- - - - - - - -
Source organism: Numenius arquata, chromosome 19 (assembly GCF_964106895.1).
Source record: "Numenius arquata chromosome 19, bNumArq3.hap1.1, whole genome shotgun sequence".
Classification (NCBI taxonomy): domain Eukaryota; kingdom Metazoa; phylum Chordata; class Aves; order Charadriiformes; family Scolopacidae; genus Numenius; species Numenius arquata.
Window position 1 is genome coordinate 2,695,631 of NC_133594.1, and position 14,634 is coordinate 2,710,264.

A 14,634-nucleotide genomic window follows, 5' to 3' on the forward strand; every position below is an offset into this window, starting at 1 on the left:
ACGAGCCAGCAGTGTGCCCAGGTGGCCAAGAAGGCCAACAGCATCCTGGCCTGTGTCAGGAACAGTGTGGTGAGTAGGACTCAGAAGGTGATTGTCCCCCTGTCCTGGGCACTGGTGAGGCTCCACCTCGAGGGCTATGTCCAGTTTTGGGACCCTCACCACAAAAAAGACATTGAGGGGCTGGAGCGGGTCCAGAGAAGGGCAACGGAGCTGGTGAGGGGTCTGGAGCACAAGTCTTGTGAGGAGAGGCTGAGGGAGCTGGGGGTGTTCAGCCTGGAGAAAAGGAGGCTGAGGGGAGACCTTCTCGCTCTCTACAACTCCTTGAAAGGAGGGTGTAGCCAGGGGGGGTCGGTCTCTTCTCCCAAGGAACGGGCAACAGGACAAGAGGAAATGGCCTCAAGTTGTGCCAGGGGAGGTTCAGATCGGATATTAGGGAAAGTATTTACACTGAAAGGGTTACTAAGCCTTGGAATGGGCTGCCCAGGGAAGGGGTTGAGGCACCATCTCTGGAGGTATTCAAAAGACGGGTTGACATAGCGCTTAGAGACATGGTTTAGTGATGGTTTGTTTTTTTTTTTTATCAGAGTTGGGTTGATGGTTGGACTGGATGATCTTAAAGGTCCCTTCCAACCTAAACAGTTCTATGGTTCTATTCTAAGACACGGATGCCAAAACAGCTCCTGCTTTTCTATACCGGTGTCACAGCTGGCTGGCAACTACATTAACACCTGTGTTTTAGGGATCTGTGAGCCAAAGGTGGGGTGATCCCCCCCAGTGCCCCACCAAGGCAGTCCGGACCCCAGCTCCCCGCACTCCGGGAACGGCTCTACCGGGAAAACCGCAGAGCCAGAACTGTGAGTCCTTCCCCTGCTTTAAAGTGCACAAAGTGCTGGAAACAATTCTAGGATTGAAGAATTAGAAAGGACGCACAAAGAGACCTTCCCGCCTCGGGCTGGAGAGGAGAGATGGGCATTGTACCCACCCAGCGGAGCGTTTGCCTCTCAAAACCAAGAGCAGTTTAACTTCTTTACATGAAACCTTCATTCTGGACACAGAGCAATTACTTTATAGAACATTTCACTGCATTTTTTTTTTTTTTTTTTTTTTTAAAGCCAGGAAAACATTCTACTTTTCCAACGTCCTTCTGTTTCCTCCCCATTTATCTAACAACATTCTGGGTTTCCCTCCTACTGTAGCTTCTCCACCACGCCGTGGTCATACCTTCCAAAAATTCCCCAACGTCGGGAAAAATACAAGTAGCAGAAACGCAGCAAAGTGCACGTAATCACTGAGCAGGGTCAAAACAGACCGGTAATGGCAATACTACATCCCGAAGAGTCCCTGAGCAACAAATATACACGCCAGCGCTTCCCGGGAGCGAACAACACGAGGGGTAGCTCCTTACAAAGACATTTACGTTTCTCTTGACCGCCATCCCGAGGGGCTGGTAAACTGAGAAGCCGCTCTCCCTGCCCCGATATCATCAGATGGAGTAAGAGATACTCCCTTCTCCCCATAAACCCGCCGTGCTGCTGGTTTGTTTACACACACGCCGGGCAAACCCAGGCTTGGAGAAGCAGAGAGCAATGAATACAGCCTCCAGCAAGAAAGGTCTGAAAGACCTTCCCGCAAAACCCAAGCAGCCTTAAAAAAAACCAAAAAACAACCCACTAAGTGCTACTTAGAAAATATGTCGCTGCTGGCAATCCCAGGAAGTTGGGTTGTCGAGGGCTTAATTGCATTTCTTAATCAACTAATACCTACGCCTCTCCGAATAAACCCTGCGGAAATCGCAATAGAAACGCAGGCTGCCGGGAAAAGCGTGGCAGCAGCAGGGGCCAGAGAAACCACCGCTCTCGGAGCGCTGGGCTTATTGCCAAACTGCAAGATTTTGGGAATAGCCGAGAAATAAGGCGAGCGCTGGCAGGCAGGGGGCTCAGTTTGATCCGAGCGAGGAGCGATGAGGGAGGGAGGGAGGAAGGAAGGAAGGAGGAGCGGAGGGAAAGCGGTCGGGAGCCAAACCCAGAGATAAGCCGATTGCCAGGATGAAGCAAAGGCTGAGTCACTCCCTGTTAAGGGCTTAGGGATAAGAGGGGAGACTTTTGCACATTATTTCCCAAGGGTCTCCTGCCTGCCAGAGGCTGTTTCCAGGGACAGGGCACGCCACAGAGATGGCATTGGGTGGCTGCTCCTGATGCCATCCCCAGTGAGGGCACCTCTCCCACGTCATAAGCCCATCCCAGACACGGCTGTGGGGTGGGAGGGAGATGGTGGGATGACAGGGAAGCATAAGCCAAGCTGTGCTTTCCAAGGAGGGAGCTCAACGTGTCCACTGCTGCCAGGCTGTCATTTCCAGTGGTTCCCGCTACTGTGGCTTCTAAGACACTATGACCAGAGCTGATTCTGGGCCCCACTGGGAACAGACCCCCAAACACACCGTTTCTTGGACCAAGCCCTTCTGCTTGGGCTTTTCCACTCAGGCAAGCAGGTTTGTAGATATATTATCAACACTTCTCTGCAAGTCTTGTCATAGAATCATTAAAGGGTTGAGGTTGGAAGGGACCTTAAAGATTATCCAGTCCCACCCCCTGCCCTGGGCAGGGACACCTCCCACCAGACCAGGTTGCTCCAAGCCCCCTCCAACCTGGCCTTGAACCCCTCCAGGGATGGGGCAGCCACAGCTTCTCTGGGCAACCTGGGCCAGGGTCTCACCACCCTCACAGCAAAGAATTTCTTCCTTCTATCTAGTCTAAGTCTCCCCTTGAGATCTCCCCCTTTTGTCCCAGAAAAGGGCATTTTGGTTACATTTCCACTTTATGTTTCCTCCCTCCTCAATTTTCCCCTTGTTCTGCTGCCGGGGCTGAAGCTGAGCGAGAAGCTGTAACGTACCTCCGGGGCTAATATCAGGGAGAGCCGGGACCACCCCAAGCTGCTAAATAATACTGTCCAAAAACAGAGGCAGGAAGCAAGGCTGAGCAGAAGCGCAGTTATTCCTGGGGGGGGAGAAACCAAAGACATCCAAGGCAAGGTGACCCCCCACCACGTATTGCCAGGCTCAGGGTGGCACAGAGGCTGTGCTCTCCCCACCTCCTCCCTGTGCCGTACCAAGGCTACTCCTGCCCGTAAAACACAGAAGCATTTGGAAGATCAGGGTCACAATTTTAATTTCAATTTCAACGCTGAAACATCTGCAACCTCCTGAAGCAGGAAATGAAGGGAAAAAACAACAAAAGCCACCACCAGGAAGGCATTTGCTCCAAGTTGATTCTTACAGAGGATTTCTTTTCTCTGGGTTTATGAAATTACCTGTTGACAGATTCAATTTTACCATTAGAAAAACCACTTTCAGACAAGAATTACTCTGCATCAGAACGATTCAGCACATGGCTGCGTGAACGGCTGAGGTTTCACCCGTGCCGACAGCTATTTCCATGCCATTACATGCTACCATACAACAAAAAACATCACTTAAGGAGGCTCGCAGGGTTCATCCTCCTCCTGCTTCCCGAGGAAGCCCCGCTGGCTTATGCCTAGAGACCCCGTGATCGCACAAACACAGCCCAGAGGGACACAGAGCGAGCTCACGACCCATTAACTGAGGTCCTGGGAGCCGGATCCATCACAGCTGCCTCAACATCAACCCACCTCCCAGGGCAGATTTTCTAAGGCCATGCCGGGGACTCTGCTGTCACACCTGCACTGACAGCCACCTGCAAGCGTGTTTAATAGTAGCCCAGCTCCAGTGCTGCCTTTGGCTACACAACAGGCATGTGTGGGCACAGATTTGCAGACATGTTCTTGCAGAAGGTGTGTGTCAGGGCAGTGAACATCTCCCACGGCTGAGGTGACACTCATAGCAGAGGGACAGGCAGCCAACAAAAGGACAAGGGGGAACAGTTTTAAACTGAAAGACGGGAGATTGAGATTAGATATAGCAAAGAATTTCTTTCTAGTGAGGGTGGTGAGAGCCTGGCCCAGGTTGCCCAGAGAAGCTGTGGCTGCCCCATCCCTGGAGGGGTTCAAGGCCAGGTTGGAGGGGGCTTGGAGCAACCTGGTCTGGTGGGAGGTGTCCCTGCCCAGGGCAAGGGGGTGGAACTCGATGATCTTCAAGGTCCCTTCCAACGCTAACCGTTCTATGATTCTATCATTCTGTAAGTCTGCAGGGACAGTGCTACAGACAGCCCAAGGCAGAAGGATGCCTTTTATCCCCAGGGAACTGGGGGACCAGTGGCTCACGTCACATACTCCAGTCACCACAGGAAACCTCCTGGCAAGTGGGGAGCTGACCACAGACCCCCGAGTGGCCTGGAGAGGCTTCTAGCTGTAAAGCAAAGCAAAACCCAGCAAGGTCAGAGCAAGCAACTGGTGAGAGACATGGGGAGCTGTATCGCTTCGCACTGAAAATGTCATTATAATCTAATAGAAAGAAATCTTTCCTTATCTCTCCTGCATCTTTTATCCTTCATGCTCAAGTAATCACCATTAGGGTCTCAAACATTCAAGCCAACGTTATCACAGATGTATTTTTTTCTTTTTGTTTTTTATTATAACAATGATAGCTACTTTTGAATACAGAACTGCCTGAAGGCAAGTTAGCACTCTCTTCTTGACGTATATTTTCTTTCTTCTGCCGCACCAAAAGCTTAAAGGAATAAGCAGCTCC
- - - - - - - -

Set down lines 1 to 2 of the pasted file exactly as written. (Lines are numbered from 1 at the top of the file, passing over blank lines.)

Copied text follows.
Source organism: Numenius arquata, chromosome 19 (assembly GCF_964106895.1).
Source record: "Numenius arquata chromosome 19, bNumArq3.hap1.1, whole genome shotgun sequence".